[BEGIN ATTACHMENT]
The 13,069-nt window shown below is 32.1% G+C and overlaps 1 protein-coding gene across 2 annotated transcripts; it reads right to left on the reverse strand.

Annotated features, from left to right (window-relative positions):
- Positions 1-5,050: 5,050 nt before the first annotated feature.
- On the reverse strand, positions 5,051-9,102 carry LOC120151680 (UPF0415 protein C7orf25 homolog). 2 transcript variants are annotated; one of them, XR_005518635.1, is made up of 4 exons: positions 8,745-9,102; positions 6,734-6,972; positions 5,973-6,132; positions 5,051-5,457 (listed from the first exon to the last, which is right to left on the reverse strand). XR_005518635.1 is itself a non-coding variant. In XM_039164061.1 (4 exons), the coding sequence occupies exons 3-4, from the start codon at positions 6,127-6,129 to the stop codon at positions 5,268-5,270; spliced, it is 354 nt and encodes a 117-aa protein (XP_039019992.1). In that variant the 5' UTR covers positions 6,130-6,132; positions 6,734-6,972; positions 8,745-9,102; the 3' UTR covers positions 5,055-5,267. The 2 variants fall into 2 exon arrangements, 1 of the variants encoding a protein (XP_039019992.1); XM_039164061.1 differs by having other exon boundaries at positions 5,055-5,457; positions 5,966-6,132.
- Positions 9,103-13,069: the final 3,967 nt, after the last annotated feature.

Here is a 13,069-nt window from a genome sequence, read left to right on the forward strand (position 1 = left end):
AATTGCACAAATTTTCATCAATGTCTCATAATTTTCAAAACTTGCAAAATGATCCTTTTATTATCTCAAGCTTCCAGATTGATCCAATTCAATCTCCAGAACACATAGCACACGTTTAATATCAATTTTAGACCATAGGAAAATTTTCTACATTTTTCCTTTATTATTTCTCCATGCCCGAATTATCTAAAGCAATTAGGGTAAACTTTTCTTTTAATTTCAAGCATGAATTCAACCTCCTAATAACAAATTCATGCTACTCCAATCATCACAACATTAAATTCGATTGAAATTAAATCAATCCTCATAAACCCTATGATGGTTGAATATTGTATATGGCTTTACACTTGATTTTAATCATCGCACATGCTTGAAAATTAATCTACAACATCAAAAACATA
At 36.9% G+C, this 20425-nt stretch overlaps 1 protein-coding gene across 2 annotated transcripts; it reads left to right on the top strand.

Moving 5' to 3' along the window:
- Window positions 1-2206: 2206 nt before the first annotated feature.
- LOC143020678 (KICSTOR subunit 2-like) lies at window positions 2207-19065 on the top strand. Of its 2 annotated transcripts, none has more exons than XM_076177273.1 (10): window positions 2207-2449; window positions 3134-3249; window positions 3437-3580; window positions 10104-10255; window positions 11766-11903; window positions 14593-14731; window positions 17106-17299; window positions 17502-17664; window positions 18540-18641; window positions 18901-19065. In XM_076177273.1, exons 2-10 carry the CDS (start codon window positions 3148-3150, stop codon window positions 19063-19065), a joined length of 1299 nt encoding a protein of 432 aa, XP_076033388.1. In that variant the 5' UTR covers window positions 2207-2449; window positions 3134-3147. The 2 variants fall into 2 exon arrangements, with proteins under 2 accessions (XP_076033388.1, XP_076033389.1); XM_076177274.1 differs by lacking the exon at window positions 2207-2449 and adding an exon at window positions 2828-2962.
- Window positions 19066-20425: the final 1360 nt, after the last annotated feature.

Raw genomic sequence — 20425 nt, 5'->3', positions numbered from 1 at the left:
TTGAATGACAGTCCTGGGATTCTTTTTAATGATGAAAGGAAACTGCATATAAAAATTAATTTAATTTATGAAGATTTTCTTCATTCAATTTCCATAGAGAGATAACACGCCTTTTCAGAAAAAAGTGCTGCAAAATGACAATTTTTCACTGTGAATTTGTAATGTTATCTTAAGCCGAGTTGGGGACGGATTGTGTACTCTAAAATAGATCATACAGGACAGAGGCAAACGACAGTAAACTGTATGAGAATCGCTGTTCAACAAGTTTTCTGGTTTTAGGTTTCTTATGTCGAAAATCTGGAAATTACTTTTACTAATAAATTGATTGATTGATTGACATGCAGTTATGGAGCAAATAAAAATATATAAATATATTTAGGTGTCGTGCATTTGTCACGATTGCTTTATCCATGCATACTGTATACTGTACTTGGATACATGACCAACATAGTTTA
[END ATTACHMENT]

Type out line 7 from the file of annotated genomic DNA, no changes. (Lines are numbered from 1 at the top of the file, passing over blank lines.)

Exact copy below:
AATTGCACAAATTTTCATCAATGTCTCATAATTTTCAAAACTTGCAAAATGATCCTTTTATTATCTCAAGCTTCCAGATTGATCCAATTCAATCTCCAGAACACATAGCACACGTTTAATATCAATTTTAGACCATAGGAAAATTTTCTACATTTTTCCTTTATTATTTCTCCATGCCCGAATTATCTAAAGCAATTAGGGTAAACTTTTCTTTTAATTTCAAGCATGAATTCAACCTCCTAATAACAAATTCATGCTACTCCAATCATCACAACATTAAATTCGATTGAAATTAAATCAATCCTCATAAACCCTATGATGGTTGAATATTGTATATGGCTTTACACTTGATTTTAATCATCGCACATGCTTGAAAATTAATCTACAACATCAAAAACATA